I’m glad we’ve already entered this phase of the apocalypse, given that I was really loathing a drawn-out lead-up.
More Americans are turning to hunting during the coronavirus pandemic — and amid fears of nationwide food shortages after meat plants were forced to halt operations over outbreaks.
“People are starting to consider self-reliance and where their food comes from,” Hank Forester of Quality Deer Management Association said, adding that he believes there will be a hunting resurgence over empty grocery store shelves.
Outbreaks have recently caused at least three major meat producers — Tyson Foods, JBS USA and Smithfield Foods — to shutter more than a dozen plants across the nation.
Meanwhile, some states have seen a jump in hunting licenses — including Indiana, where there was a 28% increase in turkey hunting license sales during the first week of the season.
Game and fish agencies from Minnesota to New Mexico have seen an increase in either hunting license sales or permit applications.
Nina Stafford, a building contractor from Fayetteville, Georgia, killed her first deer in January, but has come to see hunting as a viable alternative if stores are hit with shortages over the closures.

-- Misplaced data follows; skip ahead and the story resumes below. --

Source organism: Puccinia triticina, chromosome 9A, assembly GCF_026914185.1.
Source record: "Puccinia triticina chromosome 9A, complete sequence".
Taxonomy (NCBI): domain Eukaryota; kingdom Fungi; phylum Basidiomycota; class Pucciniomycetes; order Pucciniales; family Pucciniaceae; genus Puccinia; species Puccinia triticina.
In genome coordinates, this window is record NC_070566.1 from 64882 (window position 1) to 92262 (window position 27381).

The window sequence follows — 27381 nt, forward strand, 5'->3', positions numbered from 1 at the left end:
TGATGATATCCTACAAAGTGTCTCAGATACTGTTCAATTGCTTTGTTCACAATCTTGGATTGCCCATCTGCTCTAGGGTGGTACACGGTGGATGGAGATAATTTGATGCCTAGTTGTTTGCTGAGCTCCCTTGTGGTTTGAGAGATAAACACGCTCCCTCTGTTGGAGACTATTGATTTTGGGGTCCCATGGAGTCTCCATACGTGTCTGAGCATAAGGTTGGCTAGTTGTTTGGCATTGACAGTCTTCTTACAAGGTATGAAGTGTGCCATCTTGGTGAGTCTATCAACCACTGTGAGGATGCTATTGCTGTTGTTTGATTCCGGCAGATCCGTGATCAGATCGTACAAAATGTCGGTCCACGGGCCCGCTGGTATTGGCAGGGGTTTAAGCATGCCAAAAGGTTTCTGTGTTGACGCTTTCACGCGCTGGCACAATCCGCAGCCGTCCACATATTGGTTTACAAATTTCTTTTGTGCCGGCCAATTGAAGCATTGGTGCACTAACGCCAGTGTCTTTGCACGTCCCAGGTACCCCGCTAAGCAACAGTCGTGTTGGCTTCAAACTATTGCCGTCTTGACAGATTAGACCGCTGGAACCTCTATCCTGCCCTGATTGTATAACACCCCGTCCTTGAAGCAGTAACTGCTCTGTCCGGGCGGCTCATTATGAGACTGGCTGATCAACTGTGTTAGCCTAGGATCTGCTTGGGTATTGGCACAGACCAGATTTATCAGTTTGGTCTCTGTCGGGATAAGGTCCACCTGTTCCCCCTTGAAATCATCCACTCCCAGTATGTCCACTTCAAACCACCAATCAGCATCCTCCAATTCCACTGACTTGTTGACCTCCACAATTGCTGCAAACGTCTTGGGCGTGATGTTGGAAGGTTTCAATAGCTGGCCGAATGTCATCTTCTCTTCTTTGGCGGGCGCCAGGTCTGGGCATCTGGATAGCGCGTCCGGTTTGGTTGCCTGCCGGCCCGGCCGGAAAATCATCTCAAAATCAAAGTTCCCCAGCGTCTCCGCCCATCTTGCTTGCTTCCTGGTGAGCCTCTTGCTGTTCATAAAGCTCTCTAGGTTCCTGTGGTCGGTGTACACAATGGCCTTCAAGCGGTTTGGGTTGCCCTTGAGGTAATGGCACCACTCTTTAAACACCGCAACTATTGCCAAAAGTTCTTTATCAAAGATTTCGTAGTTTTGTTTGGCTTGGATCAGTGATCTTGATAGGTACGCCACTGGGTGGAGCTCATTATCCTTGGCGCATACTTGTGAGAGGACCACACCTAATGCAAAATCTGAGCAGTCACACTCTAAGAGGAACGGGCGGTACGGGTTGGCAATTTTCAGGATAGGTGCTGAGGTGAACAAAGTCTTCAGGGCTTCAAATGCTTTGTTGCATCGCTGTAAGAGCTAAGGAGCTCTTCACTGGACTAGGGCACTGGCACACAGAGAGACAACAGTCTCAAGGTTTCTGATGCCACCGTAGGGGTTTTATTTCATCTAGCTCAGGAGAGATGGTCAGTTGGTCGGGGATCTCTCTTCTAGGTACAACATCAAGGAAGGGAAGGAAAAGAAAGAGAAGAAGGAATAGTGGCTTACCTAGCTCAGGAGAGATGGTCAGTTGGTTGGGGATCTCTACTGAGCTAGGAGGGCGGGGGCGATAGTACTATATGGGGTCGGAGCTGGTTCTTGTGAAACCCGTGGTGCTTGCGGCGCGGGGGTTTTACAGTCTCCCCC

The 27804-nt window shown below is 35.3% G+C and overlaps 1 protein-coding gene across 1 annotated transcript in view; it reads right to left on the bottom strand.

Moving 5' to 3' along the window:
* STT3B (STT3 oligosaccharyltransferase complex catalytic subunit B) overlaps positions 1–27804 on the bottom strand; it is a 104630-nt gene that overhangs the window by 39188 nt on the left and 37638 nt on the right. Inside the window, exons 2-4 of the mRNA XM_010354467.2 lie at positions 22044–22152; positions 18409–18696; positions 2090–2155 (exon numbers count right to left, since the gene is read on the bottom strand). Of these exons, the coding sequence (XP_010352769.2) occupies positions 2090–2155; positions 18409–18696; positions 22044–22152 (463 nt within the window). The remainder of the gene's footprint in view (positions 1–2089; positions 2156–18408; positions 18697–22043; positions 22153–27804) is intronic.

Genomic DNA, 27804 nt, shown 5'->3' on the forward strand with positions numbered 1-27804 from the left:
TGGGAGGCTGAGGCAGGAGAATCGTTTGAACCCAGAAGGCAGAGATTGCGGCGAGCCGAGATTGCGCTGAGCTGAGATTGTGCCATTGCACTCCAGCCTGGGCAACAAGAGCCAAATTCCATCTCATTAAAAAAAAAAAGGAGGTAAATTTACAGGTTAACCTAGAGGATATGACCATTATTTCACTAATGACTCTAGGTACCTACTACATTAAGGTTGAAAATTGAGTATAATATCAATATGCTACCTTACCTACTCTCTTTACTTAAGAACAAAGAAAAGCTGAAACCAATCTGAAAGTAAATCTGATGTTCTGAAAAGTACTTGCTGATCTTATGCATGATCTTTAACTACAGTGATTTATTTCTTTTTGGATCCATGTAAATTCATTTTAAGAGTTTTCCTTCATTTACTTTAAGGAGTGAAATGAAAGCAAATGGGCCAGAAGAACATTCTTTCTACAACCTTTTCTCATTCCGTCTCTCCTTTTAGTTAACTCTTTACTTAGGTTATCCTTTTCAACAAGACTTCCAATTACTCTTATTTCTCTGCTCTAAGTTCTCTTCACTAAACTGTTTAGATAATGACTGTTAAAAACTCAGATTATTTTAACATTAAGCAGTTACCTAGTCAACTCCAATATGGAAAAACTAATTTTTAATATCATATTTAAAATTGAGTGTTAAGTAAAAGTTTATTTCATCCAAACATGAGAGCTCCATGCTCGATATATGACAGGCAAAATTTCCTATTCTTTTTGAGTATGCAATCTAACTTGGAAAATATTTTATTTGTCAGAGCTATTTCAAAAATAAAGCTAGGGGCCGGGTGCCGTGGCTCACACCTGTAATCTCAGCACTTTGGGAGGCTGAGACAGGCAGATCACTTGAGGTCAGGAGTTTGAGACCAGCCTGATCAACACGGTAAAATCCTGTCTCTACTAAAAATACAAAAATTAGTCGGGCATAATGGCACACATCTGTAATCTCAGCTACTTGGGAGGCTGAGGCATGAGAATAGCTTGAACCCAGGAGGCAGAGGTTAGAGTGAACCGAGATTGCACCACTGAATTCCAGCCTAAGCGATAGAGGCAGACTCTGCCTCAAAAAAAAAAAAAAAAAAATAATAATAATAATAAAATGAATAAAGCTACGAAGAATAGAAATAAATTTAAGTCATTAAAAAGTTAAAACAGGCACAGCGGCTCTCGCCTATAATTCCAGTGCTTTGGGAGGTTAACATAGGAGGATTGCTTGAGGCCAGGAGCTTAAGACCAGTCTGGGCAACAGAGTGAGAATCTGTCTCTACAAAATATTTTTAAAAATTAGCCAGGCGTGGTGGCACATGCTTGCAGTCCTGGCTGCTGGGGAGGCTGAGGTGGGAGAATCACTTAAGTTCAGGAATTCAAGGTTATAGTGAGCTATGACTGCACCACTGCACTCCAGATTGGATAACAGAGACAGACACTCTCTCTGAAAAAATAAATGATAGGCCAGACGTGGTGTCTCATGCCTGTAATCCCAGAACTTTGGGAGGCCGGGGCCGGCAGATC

“The coronavirus has only made me want to go and do it more so that I don’t have that scared feeling of where’s my next meal going to come from,” said 42-year-old Stafford, who also grows vegetables and fruit.
David Elliot, an emergency manager at Holy Cross Hospital in Taos, New Mexico, said he began to consider big game hunting when the virus hit the US back in January and applied for a permit to hunt elk.
“I understand some people might be driven by like antlers or some sort of glory. I don’t want to do that,” Elliot, 37, said.
The glory is going to be not being hungry.
What people need to start thinking about soon is spear hunting.
We’re not getting any new bullets, lads.
Yes, ammo lasts for a while, but I would think you’d want to save what bullets you have for the humans who are going to come looking for your meat and your women.